Butler has one issue that knocks him a down notch below Isabella—drops. He acknowledged his fault at the end of his redshirt junior term. "It's just focus," he told reporters. "I know what it is. I've just got to correct it."
Isabella's speed and consistency in securing his targets should give him the edge over Butler in their first season together, but the coaching staff may favor the latter for chunk plays downfield.
Atlanta Falcons: OL Ty Sambrailo
Atlanta Falcons offensive lineman Ty Sambrailo signed a three-year, $14.25 million extension in February, and he'll contest for the vacant slot at right tackle following Ryan Schraeder's departure.
Sambrailo will battle Kaleb McGary, a rookie first-rounder, for the starting spot. During spring practices, both took reps with the starters, but Atlanta moved up in the draft to select Sambrailo's primary competitor at the position. This battle should extend through the preseason.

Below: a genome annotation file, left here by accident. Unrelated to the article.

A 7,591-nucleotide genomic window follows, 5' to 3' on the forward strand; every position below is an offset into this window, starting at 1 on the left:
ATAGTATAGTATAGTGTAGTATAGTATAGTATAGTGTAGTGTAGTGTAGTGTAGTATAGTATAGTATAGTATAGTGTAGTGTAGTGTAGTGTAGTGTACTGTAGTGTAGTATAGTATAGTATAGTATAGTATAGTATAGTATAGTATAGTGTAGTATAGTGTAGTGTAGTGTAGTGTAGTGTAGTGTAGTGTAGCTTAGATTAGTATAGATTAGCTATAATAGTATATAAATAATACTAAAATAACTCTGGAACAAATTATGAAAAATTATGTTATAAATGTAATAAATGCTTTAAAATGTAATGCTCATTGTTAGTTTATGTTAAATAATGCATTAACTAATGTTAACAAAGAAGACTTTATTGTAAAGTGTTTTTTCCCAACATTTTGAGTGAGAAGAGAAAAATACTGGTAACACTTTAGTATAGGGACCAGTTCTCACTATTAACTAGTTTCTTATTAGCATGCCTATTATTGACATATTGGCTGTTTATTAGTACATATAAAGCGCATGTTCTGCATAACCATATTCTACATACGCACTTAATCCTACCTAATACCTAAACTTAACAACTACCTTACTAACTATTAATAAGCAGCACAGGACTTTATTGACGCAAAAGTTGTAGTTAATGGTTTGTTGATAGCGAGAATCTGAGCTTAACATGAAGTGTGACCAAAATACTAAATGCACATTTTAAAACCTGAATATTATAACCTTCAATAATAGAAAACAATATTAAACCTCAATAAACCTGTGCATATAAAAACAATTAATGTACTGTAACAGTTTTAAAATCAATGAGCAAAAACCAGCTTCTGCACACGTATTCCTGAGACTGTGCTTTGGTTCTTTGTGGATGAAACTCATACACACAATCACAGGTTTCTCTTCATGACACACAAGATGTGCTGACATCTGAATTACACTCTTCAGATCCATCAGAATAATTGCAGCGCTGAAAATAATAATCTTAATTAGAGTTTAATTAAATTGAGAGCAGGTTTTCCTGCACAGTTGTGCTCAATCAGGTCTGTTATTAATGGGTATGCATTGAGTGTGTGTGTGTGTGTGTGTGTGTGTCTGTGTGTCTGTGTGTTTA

Sambrailo has only started 13 career games in four seasons split between the Denver Broncos and Falcons. The 27-year-old may eventually fall behind McGary, who stands at a massive 6'7", 317 pounds with the ability to move big-body defenders against their will.
Sambrailo's experience may allow him to hold off McGary for at least a year, but he must flash starting-caliber talent once the intensity of practices levels up a notch in the summer. The Falcons plugged him into the right tackle spot in three of the last four games last year, and he fared well in spot duty.
Baltimore Ravens: OG Ben Powers
When the Baltimore Ravens return to the practice field for training camp, we should keep our eyes on a contested battle at left guard. James Hurst, Alex Lewis and rookie fourth-rounder Ben Powers will vie for the starting job.
According to head coach John Harbaugh, Hurst leads the group following mandatory minicamp.
"That's a competitive spot," Harbaugh told reporters. "Two weeks into training camp, after the first preseason game, we'll probably have a real feel for who we think is going to be the leader in the clubhouse there. But, I would say, for now, we don't have a leader. It would be James, if there's anybody. But that's an open position."
Hurst started the last four games and the AFC Wild Card matchup at left guard. Lewis opened 10 contests with the first unit at the position, but he battled neck and shoulder injuries during the season and underwent offseason surgery for the latter ailment. At Oklahoma, Powers started 34 contests at left guard.